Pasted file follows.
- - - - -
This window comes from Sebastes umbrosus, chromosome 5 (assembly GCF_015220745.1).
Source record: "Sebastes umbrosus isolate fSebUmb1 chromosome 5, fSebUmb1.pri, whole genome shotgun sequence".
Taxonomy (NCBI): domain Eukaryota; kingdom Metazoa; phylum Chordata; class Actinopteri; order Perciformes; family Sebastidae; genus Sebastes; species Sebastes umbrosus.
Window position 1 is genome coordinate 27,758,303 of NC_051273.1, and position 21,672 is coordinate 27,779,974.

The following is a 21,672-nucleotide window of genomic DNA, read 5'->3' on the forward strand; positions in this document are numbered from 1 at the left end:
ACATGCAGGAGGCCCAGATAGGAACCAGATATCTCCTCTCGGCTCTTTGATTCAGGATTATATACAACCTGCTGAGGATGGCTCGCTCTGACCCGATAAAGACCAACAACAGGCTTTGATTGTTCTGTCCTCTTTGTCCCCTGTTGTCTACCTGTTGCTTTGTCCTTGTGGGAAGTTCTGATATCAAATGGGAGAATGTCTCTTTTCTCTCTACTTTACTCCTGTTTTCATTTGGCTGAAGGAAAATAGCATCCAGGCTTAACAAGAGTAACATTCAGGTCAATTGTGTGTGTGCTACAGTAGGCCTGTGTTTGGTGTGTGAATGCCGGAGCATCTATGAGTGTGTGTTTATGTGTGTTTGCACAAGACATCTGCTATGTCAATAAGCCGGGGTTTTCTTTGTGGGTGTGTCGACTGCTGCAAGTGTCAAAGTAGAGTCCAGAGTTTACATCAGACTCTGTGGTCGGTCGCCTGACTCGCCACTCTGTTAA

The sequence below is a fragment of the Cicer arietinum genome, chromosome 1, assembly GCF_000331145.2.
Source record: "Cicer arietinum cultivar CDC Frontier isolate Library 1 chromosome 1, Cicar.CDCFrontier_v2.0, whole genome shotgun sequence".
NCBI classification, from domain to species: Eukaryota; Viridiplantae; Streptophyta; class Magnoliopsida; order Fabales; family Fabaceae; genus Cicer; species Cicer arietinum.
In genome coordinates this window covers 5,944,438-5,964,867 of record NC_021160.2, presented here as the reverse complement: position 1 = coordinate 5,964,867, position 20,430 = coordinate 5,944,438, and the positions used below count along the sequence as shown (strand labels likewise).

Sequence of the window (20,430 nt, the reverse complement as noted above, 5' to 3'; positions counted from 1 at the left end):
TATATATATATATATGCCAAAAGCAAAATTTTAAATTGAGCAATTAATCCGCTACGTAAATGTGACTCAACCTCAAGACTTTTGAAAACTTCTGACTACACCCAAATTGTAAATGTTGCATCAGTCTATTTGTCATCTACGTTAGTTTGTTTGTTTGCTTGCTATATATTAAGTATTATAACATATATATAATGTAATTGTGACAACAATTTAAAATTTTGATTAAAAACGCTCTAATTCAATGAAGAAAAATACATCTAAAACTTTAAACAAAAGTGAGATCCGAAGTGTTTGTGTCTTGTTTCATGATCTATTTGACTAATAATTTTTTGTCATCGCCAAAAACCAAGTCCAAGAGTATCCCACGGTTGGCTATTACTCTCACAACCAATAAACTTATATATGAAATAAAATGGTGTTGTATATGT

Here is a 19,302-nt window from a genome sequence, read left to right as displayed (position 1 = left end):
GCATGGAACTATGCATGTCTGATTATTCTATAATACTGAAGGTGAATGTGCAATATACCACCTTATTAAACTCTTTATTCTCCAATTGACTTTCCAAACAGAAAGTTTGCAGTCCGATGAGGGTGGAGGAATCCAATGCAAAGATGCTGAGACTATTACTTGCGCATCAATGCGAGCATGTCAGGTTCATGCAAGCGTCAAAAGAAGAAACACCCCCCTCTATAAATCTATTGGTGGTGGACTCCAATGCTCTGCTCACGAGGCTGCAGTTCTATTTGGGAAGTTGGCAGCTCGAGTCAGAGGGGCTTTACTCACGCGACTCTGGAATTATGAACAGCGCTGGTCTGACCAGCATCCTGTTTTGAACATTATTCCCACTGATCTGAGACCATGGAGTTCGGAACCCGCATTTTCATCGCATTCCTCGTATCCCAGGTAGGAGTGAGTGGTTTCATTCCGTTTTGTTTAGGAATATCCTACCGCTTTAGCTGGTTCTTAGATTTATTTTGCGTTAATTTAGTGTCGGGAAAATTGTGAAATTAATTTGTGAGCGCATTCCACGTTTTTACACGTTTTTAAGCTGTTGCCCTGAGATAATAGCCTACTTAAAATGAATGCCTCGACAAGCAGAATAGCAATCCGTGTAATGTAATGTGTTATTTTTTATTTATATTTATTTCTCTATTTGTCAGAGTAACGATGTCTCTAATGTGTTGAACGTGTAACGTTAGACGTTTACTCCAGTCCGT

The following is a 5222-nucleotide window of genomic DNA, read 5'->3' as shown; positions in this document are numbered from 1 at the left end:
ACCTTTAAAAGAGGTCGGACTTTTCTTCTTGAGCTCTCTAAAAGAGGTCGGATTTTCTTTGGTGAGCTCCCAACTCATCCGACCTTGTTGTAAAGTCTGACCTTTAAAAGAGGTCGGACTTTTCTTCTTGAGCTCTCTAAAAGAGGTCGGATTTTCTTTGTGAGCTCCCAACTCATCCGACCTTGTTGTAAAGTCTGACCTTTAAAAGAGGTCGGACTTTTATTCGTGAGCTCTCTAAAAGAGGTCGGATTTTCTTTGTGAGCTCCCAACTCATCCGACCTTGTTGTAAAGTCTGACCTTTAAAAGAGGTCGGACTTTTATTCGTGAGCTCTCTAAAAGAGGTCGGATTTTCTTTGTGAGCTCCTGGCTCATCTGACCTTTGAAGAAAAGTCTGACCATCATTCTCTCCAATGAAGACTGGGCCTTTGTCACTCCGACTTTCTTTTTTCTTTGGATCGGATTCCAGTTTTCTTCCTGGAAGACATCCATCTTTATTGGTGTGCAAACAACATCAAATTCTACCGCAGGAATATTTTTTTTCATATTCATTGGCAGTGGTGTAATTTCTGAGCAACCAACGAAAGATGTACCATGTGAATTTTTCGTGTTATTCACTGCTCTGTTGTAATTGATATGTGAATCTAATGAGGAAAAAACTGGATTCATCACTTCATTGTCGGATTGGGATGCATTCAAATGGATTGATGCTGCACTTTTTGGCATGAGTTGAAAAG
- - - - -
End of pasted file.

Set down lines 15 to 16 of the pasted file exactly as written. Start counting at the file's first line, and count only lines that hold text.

The following is a 5222-nucleotide window of genomic DNA, read 5'->3' as shown; positions in this document are numbered from 1 at the left end:
ACCTTTAAAAGAGGTCGGACTTTTCTTCTTGAGCTCTCTAAAAGAGGTCGGATTTTCTTTGGTGAGCTCCCAACTCATCCGACCTTGTTGTAAAGTCTGACCTTTAAAAGAGGTCGGACTTTTCTTCTTGAGCTCTCTAAAAGAGGTCGGATTTTCTTTGTGAGCTCCCAACTCATCCGACCTTGTTGTAAAGTCTGACCTTTAAAAGAGGTCGGACTTTTATTCGTGAGCTCTCTAAAAGAGGTCGGATTTTCTTTGTGAGCTCCCAACTCATCCGACCTTGTTGTAAAGTCTGACCTTTAAAAGAGGTCGGACTTTTATTCGTGAGCTCTCTAAAAGAGGTCGGATTTTCTTTGTGAGCTCCTGGCTCATCTGACCTTTGAAGAAAAGTCTGACCATCATTCTCTCCAATGAAGACTGGGCCTTTGTCACTCCGACTTTCTTTTTTCTTTGGATCGGATTCCAGTTTTCTTCCTGGAAGACATCCATCTTTATTGGTGTGCAAACAACATCAAATTCTACCGCAGGAATATTTTTTTTCATATTCATTGGCAGTGGTGTAATTTCTGAGCAACCAACGAAAGATGTACCATGTGAATTTTTCGTGTTATTCACTGCTCTGTTGTAATTGATATGTGAATCTAATGAGGAAAAAACTGGATTCATCACTTCATTGTCGGATTGGGATGCATTCAAATGGATTGATGCTGCACTTTTTGGCATGAGTTGAAAAG